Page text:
Maharana Sangram Singh's Conquests - Delhi, Malwa and Gujarat

Maharana Sangram Singh (1508-1527), popularly known as Rana Sanga, was the great Rajput leader of Mewar (in Rajasthan, India). He was the third son of Maharana Raimal and his queen Rani Ratan Kanwar. Rana Sanga ascended the throne of Mewar on 4th May, 1508, at the age of 27, after the death of his father Rana Raimal and his two brothers Prithviraj and Jaimal. During Sanga's reign, the prosperity of Mewar reached her peaks. It should be noted that he was the most powerful ruler of Northern India before the arrival of Babur.

rana sanga also known as maharana sangram singh of mewar

Rana Sanga's Conquests:

With Sultan Mahmud Khilji II of Malwa:

Year 1512 - Rise of Medini Rai: Soon after his accession to the throne of Malwa, Sultan Mahmud Khilji II (1512-1534) had to face many rebellions from his nobles. At last, he fled from Mandu (the capital of Malwa). The nobles then placed the crown on the head of his younger brother Prince Sahib Khan. During this time Medini Rai, a powerful Rajput chieftain of Malwa, came to the aid of the Sultan. The Rajputs under Medini Rai laid siege to the fort of Mandu and defeated Sahib Khan's forces. Sahib Khan fled and took refugee with Sultan Muzaffar Shah II of Gujarat (1511-1526). Sultan Mahmud thus regained his kingdom and Medini Rai became his chief minister.

Year 1512-13: Muhammadan historians states that Sultan Mahmud Khilji was only a nominal ruler while the whole power of Mandu fell into the hands of Medini Rai. Jealous of the increasing power and influence of Medini Rai, some nobles began to intrigue against him; and Bohjat Khan, the governor of Chanderi, invited Prince Sahib Khan from Gujarat to head the rebellion. He also wrote a petition to Sultan Sikandar Lodi of Delhi (1489-1517) and Sultan Muzaffar Shah of Gujarat stating that, "the Rajputs had gained an alarming ascendancy over the Mohammedans in Malwa and Medini Rai had virtually become master of the country. He also persuaded the Sultan to kill the faithful officers of the State" and appealed for help. Sikandar Lodi assisted him with 12,000 cavalry; in fact Sikandar Lodi was attempting to get Malwa for himself. On reaching Chanderi, Sahib Khan was crowned the King of Malwa, under the title of Sultan Muhammad, by the rebels. Sultan Muzaffar also sent a large army to help the rebels. Medini Rai accompanied by Sultan Mahmud marched against the forces of Gujarat, which was advancing to Mandu with great speed. the Gujarati forces were defeated and retreated to Ahmedabad. Sultan Mahmud now proceeded to Chanderi against the forces under Bohjat Khan. Unable to withstand the large army of Sultan Mahmud and being unable to spare more troops at the time, Sikandar Lodi recalled his forces to Delhi. Deprived of all hopes of assistance, both Sahib Khan (Sultan Muhammad) and Bohjat Khan sued for peace, which was granted.

Year 1517: Some nobles poisoned Sultan Mahmud's mind against Medini Rai. It is said that he removed all the Muhammadan nobles and replaced them with the Hindus in government offices. He put to death the Sultan's attendants one by one. As a result of this, Sultan Mahmud sent his attendants to assassin Medini Rai, but did not succeed. Many Rajputs were also killed. When the Rajputs assembled against the Sultan, Medini Rai sent word to the Sultan that he was ready to submit to any punishment which the King chose to inflict, rather than head an army against him. Convinced of Medini Rai's faithfulness, the Sultan again received him into favour. However, again suspicious of Medini Rai's movements, Sultan Mahmud one night fled from Mandu and took refugee at Gujarat where he got assistance from Sultan Muzaffar (1517). It is said that when Sultan Mahmud fled, Medini Rai used to go into the darbar and vow that he had done nothing disloyal to Sultan Mahmud, or which ought to offend him and drive him from his country, "Write and ask him to take care of his country and appoint another wazir, for I am willing to be his slipper-bearer."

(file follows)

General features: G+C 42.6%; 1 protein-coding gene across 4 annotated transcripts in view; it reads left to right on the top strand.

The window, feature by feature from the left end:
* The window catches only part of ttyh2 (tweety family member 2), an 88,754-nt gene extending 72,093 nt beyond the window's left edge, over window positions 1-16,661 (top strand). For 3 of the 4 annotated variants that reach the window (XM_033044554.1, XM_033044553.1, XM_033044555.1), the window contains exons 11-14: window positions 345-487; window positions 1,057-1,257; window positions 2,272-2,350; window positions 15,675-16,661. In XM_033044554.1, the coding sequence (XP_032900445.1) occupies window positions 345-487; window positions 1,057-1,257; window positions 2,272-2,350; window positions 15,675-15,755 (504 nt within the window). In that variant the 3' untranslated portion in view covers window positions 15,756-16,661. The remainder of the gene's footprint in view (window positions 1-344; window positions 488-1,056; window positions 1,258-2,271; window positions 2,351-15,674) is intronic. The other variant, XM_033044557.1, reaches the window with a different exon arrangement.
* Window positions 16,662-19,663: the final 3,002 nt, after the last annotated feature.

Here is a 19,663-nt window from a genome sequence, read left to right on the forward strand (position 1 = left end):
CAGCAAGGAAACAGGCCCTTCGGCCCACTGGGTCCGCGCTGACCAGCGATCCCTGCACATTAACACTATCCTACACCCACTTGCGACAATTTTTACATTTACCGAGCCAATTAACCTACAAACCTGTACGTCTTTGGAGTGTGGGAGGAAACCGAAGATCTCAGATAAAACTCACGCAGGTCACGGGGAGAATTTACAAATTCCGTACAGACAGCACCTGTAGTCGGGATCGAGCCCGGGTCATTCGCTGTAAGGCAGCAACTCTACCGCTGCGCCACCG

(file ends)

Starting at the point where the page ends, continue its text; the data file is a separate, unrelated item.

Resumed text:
Year 1518: Sultan Muzaffar himself followed with his army to reinstate Sultan Mahmud on his throne. When Medini Rai realized that the Sultan still considering him as disloyal, after leaving his son Ray Rayan and many other Rajputs in the fort of Mandu, he went to Chittor (the capital of Mewar) and appealed to the Rana for aid. The Rana marched his army as far as Sarangpur (in Malwa) but decided to act as circumstances should require. On hearing of the arrival of the Rana, Sultan Muzaffar sent another force against him. Meanwhile, Mandu was besieged and nearly nineteen thousand Rajputs were slain. Many of them committed Jauhar and the fort of Mandu was taken (1518). Sultan Mahmud again assumed the throne of Malwa. On hearing the fall of Mandu, Rana Sanga retreated, but made over to Medini Rai the provinces of Chanderi and Gagrone. (Rana Sanga captured those provinces from Sultan Ibrahim Lodi when he defeated him in two successive battles. See below:)

Year 1519: The Battle of Gagrone -  Defeat of Sultan Mahmud Khilji II: Sultan Muzaffar returned to his country after leaving a force for the support of Sultan Mahmud. With help of that force, Sultan Mahmud invaded Gagrone and Bhim Karan, who was holding Gagrone for Medini Rai, was put to death. Rana Sanga advanced with a large army from Chittor and a great battle was fought. Mahmud's army sustained a complete defeat. When Sultan Mahmud fell wounded on the field, some soldiers informed the Rana, who came and raised him up respectfully, and carried him in his own palki to Chittor. After three months, when his wounds were healed, the Rana freed him and he was restored to his dominions. As a mark of subjection, the Sultan yielded to the Maharana as nazrana the jeweled crown and belt left as a family heirloom by Sultan Hoshang, the first king of Malwa. A son of the Sultan was also taken as a hostage to Chittor.